Journal of neuroinflammation

Resolvin RvD2 reduces hypothalamic inflammation and rescues mice from diet-induced obesity.

PMID 28086928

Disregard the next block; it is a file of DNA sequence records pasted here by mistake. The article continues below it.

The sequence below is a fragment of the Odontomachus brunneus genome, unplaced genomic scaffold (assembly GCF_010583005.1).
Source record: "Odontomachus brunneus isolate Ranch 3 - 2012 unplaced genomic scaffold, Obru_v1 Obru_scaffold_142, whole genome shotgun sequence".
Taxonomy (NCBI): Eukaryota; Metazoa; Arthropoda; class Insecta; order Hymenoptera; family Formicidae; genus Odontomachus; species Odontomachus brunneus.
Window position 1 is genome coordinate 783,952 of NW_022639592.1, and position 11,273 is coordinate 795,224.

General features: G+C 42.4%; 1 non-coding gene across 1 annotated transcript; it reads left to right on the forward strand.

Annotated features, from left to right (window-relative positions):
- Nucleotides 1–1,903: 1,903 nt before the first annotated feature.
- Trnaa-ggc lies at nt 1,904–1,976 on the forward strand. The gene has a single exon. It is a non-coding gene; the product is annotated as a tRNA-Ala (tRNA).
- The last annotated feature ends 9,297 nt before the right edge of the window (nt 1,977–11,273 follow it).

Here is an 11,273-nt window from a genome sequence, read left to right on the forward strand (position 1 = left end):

Diet-induced hypothalamic inflammation is an important mechanism leading to dysfunction of neurons involved in controlling body mass. Studies have shown that polyunsaturated fats can reduce hypothalamic inflammation. Here, we evaluated the presence and function of RvD2, a resolvin produced from docosahexaenoic acid, in the hypothalamus of mice. Male Swiss mice were fed either chow or a high-fat diet. RvD2 receptor and synthetic enzymes were evaluated by real-time PCR and immunofluorescence. RvD2 was determined by mass spectrometry. Dietary and pharmacological approaches were used to modulate the RvD2 system in the hypothalamus, and metabolic phenotype consequences were determined. All enzymes involved in the synthesis of RvD2 were detected in the hypothalamus and were modulated in response to the consumption of dietary saturated fats, leading to a reduction of hypothalamic RvD2. GPR18, the receptor for RvD2, which was detected in POMC and NPY neurons, was also modulated by dietary fats. The substitution of saturated by polyunsaturated fats in the diet resulted in increased hypothalamic RvD2, which was accompanied by reduced body mass and improved glucose tolerance. The intracerebroventricular treatment with docosahexaenoic acid resulted in increased expression of the RvD2 synthetic enzymes, increased expression of anti-inflammatory cytokines and improved metabolic phenotype. Finally, intracerebroventricular treatment with RvD2 resulted in reduced adiposity, improved glucose tolerance and increased hypothalamic expression of anti-inflammatory cytokines. Thus, RvD2 is produced in the hypothalamus, and its receptor and synthetic enzymes are modulated by dietary fats. The improved metabolic outcomes of RvD2 make this substance an attractive approach to treat obesity.